Solid revivals of All My Sons at Intiman and
All My Sons is the more novel production, of a less enduring play, which my companion and I agree we both prefer to Miller's more frequently revived (and even more downbeat) Death of a Salesman. Set in a post-WWII middle-American town, it centers on Joe Keller, the patriarch of a popular family, who has (seemingly) weathered a scandal involving his involvement in the knowing sale of defective aircraft parts to the U.S. military during the war, which caused him to serve some jail time before an appeal got him realized. His elder son's father-in-law, who worked for Joe, really took the fall and remains in prison, contending that Joe encouraged him to follow through with the sale, which Joe denies. Joe's wife Kate holds fast in the belief that her older son, missing and presumed dead in the war, is alive and will be coming back, hindering younger son Chris' determination to marry his former sister-in-law Ann. Enter Ann's brother George who, after a visit with their incarcerated father, has become a bit unhinged and determined to confront Joe's presumed lies. A bombshell of a letter held by Ann sets the stage for the final twist in this tragedy of an American middle-class family.
Director Valerie Curtis-Newton's casting of African-American actors as the Kellers, their in-laws, and another neighboring family is hardly a shocker in this day and age, and adds additional texture and nuance to the production. The key to this play is casting an actor of power, presence, warmth, and a steely undercurrent as Joe, and Broadway vet Chuck Cooper is the man for the job. Cooper makes his Joe so likable at the outset that we find ourselves balking at the accusations against him until they cannot be dismissed. His deep anguish in the play's climactic moments is palpable. Margo Moorer struggles at times with the role of Kate, growing strident in some of her outbursts, but solid in the character's quieter moments. Reggie Jackson as Chris is a standout, with a well-modulated portrayal of the son who not only has to live in his late brother's long shadow, but also face the cruel reality of his beloved father's actions. Nicole Lewis seems a shade too contemporary as Ann Deever, but succeeds in making her too kind to be true character believable, and Shanga Parker as her desolate brother George has some shining moments as well. As a white couple next door, Bradford Farwell is sympathetic as Dr. Jim Bayliss, and Carol Roscoe outstandingly embodies small-town small mindedness as his two-faced bitch of a wife. Khatt Taylor and Geoffrey Simmons handle their comic relief roles as another neighbor couple, the Lubeys, with ease, and Jonah Schmidt is charming as gullible neighborhood kid Bert. Director Curtis-Newton has wisely eliminated a second intermission from the proceedings, and never allows the play to meander or feel rushed.
Matthew Smucker creates a realistic and falsely comforting house front and yard set of the Keller's home, where all the action unravels, with Mary Louise Geiger offering a subtle light design and Melanie Taylor Burgess providing satisfying period costumes.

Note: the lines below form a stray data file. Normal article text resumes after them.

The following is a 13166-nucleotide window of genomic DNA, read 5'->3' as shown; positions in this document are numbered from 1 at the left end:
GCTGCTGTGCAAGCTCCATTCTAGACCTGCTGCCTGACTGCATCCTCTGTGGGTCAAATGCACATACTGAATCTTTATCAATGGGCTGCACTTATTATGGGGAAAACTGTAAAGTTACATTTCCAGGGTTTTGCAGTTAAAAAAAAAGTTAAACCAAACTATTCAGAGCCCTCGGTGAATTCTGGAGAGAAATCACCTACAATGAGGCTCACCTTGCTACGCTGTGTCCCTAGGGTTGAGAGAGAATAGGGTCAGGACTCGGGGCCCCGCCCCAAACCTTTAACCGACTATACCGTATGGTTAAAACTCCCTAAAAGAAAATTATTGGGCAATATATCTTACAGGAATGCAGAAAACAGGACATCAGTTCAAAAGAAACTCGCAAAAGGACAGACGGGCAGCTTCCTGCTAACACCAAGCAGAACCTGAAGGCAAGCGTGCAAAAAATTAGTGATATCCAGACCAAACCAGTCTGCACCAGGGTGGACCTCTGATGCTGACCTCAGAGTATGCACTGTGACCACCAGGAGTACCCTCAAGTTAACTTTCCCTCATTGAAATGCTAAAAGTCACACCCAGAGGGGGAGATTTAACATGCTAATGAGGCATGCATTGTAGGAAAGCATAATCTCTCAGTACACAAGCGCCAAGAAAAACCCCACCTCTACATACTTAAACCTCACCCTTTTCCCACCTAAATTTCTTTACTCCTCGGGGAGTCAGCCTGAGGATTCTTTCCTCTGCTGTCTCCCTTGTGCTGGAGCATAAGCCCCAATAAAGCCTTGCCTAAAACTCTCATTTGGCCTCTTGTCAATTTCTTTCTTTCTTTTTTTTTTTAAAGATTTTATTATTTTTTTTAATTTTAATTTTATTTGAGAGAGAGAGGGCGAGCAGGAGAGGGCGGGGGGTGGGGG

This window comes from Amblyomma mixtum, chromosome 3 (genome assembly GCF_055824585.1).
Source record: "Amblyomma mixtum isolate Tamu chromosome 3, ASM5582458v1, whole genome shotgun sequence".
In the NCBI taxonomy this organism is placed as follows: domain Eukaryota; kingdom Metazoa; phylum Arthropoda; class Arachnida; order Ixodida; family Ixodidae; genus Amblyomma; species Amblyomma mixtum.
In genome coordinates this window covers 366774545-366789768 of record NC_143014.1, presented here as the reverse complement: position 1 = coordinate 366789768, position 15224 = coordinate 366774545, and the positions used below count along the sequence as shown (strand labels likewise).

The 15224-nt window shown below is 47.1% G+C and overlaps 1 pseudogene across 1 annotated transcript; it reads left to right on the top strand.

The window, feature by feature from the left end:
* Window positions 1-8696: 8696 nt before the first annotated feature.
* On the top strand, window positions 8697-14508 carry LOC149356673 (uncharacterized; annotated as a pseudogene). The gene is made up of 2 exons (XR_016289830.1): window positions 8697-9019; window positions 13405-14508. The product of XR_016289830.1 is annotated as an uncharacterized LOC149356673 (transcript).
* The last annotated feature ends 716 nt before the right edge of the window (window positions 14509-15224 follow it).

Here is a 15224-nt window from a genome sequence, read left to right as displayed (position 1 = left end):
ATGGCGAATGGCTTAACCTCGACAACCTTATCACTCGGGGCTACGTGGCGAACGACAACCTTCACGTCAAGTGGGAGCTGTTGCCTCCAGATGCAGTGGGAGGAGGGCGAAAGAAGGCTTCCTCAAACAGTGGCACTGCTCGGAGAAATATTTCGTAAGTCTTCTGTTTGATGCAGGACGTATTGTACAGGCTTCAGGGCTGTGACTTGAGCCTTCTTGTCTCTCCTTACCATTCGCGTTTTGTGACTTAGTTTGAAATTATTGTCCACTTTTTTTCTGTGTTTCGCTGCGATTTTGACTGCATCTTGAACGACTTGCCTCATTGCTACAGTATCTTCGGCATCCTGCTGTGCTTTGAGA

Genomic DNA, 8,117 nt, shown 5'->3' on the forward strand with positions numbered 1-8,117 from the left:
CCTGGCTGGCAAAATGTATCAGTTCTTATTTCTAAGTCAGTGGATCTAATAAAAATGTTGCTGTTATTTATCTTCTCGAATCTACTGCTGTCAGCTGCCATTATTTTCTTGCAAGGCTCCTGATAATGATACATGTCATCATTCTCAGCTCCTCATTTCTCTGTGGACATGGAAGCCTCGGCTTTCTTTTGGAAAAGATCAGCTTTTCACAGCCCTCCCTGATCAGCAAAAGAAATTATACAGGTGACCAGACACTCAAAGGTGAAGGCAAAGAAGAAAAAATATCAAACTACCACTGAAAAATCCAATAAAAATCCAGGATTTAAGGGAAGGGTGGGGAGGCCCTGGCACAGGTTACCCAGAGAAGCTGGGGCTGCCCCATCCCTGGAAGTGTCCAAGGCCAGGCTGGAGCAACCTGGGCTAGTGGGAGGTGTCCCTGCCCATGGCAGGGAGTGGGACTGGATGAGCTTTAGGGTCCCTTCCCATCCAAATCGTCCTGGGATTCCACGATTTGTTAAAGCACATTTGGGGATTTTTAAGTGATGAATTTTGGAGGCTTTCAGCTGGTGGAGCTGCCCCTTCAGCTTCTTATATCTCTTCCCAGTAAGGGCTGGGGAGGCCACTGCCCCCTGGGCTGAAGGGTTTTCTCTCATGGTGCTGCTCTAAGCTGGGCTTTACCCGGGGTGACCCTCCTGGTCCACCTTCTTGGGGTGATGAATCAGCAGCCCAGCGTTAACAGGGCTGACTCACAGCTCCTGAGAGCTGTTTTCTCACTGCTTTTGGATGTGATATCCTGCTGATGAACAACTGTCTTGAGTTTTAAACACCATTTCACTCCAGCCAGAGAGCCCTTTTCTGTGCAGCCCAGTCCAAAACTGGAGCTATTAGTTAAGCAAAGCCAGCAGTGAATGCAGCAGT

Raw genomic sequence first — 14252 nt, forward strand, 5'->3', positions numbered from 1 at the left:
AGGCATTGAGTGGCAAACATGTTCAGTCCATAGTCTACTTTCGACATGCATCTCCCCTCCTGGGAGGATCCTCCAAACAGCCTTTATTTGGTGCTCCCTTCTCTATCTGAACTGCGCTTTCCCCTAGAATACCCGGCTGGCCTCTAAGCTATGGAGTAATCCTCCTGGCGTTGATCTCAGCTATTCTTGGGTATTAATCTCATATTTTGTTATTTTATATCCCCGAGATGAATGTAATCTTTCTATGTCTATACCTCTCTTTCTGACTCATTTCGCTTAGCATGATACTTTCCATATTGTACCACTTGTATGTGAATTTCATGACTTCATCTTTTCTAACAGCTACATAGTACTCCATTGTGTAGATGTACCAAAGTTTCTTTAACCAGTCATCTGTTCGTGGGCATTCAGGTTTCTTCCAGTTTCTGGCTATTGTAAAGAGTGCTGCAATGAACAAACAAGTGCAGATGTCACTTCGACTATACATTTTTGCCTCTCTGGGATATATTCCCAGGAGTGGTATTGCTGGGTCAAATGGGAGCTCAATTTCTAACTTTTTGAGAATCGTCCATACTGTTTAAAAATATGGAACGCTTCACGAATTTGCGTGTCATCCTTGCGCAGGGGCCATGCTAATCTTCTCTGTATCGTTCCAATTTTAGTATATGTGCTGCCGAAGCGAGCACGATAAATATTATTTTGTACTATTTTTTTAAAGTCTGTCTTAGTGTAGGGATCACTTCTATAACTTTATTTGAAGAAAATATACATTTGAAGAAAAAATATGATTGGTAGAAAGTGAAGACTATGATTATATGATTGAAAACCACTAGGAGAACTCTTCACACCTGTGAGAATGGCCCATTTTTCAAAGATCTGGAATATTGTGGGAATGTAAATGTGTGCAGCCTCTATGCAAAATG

All My Sons runs at Seattle's Intiman Theatre through April 17th. For tickets or information contact the Intiman box office at 206-269-1900 or visit them online at www.intiman.org.
Set in Depression-era Northern California, Of Mice and Men depicts how roaming ne'er-do-wells, the brainy George and the slow but brawny Lenny (whom George has long looked after) find work at a ranch where the deck seems loaded against them from the outset, as they dream of saving just enough cash to stake claim to a little farm of their own. Lennie, a sweet natured soul who likes rabbits and puppy dogs, doesn't understand that the ranch owner's daughter-in-law, a lonely, frustrated tart, isn't just another soft thing that he can pet, and initially this leads to an altercation with the hot-tempered rancher's son Curley. Lennie, unaware of his own strength, fights back and busts Curley's hand, setting the stage for darker events to come. Yet the story has warmth and humor, supplied by George and Lennie's fellow outcasts, the pathetic old–timer Candy and ostracized African-American Crooks, who both get caught up in perhaps joining George and Lennie on their dream farm. The dreams don't come true, and George is faced with a hopeless decision by the play's end.
Many actors, from Lon Chaney, Jr. to John Malkovich, have made their mark in the role of Lennie. In this production, Charles Leggett's sympathetic portrayal of this man with limited intelligence but infinite heart is simply the most indelible and definitive I have seen, and one by which I will measure all future Lennies by. Troy Fischnaller gives a solid, straightforward interpretation of George, and the relationship between he and Leggett is totally convincing. As Candy, Seán G. Griffin is doing the memory of Walter Brennan and his kind of solid character acting justice, and Teagle F. Bougere richly taps the soul of the alienated but kind-at-heart Crooks. Jim Gall as understanding and mediating ranch hand Slim is wonderfully natural and perfectly cast. Seanjohn Walsh is deliciously unpleasant as Curley, a short-statured lout with a grudge against the world, and Elise Carolina is able to convey both the unpleasant side of Curley's wife and yet earn our pity for what made her the way she is. William A. Williams, Ray Tagavilla and Eric Ray Anderson all add texture in small roles.
Jennifer Zeyl's earthy set is simply transporting, Robert J. Aguilar's lighting design is pure beauty, and Deb Trout's well-worn looking costumes suit the characters well.
Of Mice and Men runs at Seattle Repertory Theatre through April 10th. For tickets or information contact the Seattle Rep box office at 206-443-2222 or visit them online at www.seattlerep.org.
See the list of this season's theatre offerings in the Seattle area.